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(WBIR - Knoxville) As the 2014 legislative session wrapped up last week, recaps of the bills passed focused on topics such as Common Core testing, wine in grocery stores, and limits on sales of over-the-counter cold medicines.

One piece of legislation that may have flown somewhat under the radar has a major impact on a hot-button issue that has grabbed headlines for six decades in Tennessee. Last week the governor signed a new law that effectively puts an end to "forced annexation."

Forced annexation allowed city officials to simply pass an ordinance to acquire new property that expanded the city's limits and its tax base. The town or city could claim the land whether the people living on the property wanted to join the city or not.

The new law requires a referendum in which people who live within the proposed annexation area vote in favor of joining a city. Lawmakers hailed the overwhelming support for the bill in both the Senate and House as a victory for property owners' rights.

Towns and cities across Tennessee all seemingly have histories of protests from angry residents who opposed annexation. Had the new law been in place years ago, the region would likely be a lot different.

For example, there's a chance there would be no incorporated Town of Farragut. The longtime community in west Knox County only chose to incorporate in 1980 because its residents feared their property would be annexed by an ever-expanding Knoxville.

If there was ever a poster-boy for the debate over forced annexation, it was former Knoxville mayor Victor Ashe. During Ashe's time in office between 1987 and 2003, the city annexed more than 26 square miles of property via ordinances.

Ashe told WBIR on Monday that he believes over time, the new law will work to the detriment of cities in Tennessee.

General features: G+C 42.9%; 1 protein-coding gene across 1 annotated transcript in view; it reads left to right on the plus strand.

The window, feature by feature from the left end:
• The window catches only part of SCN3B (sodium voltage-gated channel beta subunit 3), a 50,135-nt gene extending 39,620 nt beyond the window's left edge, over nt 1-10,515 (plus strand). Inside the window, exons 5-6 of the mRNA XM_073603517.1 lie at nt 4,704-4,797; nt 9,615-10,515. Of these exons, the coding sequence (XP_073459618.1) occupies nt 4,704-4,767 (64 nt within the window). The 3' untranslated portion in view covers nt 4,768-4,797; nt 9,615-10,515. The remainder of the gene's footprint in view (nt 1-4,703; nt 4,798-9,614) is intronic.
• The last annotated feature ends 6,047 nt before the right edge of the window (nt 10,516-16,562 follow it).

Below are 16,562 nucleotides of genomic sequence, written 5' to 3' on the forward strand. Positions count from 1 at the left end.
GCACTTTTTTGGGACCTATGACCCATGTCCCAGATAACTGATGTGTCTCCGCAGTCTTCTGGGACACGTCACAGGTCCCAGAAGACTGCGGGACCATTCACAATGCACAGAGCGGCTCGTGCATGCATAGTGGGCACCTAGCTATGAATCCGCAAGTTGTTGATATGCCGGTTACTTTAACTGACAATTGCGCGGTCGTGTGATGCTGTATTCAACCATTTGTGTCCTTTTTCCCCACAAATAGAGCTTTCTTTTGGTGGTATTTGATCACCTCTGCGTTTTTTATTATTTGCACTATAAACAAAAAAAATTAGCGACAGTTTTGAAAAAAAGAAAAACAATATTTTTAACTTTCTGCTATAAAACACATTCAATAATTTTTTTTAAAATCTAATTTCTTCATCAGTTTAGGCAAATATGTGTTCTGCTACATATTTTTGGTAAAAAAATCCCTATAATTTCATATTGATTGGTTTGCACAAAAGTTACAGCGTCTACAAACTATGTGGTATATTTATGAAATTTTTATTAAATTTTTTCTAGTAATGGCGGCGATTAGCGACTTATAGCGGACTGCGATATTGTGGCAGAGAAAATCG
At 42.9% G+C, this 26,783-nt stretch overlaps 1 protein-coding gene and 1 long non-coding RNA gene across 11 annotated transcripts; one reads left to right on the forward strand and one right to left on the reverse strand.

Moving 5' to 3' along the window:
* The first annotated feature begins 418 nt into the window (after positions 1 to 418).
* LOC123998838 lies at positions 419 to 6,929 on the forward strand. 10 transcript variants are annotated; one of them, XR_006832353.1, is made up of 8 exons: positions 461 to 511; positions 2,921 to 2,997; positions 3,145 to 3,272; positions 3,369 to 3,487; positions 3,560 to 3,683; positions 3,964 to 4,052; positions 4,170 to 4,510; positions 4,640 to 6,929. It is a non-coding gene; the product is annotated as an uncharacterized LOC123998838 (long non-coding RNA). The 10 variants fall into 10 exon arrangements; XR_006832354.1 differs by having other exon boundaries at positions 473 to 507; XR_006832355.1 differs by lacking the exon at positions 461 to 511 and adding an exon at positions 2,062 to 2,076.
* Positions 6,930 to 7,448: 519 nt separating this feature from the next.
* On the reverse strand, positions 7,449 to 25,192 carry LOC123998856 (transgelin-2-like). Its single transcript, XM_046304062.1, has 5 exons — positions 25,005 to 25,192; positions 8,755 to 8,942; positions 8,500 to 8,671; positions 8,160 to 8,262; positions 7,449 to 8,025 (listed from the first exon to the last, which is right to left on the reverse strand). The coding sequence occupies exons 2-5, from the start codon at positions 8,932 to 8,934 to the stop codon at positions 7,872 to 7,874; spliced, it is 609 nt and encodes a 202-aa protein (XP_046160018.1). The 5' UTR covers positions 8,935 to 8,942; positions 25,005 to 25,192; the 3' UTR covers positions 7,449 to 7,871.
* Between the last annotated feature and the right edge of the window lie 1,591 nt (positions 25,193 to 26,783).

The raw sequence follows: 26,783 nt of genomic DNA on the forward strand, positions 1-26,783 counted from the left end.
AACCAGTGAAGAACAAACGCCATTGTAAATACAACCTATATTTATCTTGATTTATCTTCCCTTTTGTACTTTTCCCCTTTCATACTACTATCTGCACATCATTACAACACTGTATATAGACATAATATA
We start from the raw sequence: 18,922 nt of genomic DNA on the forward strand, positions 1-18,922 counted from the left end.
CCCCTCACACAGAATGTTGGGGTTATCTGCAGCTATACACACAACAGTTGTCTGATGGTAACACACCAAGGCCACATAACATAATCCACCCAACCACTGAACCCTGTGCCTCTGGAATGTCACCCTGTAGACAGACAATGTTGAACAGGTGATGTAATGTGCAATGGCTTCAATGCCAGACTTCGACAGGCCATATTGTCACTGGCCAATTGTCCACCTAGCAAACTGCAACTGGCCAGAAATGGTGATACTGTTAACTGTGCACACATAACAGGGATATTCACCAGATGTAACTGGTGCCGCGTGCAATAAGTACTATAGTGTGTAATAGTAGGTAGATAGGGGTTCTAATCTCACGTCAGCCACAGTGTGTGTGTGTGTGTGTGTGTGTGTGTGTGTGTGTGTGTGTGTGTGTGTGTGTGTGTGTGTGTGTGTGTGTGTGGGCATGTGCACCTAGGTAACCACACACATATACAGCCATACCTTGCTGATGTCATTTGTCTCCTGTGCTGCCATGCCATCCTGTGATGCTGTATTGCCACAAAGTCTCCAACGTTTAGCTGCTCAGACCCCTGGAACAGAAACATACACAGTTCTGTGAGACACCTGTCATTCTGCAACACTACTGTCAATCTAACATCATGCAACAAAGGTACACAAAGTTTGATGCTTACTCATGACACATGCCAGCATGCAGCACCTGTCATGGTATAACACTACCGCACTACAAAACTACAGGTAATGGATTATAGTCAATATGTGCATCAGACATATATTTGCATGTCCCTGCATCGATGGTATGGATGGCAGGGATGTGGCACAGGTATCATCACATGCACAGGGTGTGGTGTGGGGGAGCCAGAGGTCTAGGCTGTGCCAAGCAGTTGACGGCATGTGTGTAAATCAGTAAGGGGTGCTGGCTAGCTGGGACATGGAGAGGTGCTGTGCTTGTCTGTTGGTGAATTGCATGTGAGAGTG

"If the City of Knoxville had not been able to grow after 1920, we would still be eight square blocks around Gay Street," said Ashe. "This clearly puts the brakes on the growth of cities. I would submit over a period of time it will either encourage a metropolitan form of government or slow down the growth of cities."

In many cases, people were not eager to join the city limits because it meant paying city taxes. Ashe believes annexed areas have gotten a return on their tax investment.

"I think cities in Tennessee have been the engines of growth and progress in the state," said Ashe. "I hope nobody gets into a car accident, but if they do it is city police who come to the scene. There's a cost to that."

Now it will be the people who can decide if they want to merge with a municipality and have those services covered by taxes. Business districts that want to join a city for access to services can still do so without a referendum. The new law extends the moratorium on forced annexation until next May when it will be officially eliminated.

Ultimately, it puts an end to a contentious practice that has created a sore spot for many Tennesseans during the last six decades. Nonetheless, Ashe believes there are major drawbacks with the new law that will not be immediately visible.

"This new law will slowly choke off the ability of cities to provide the level of services that many people want. I think it will show up 15 to 20 years from now and frankly nobody will remember this was passed," said Ashe.

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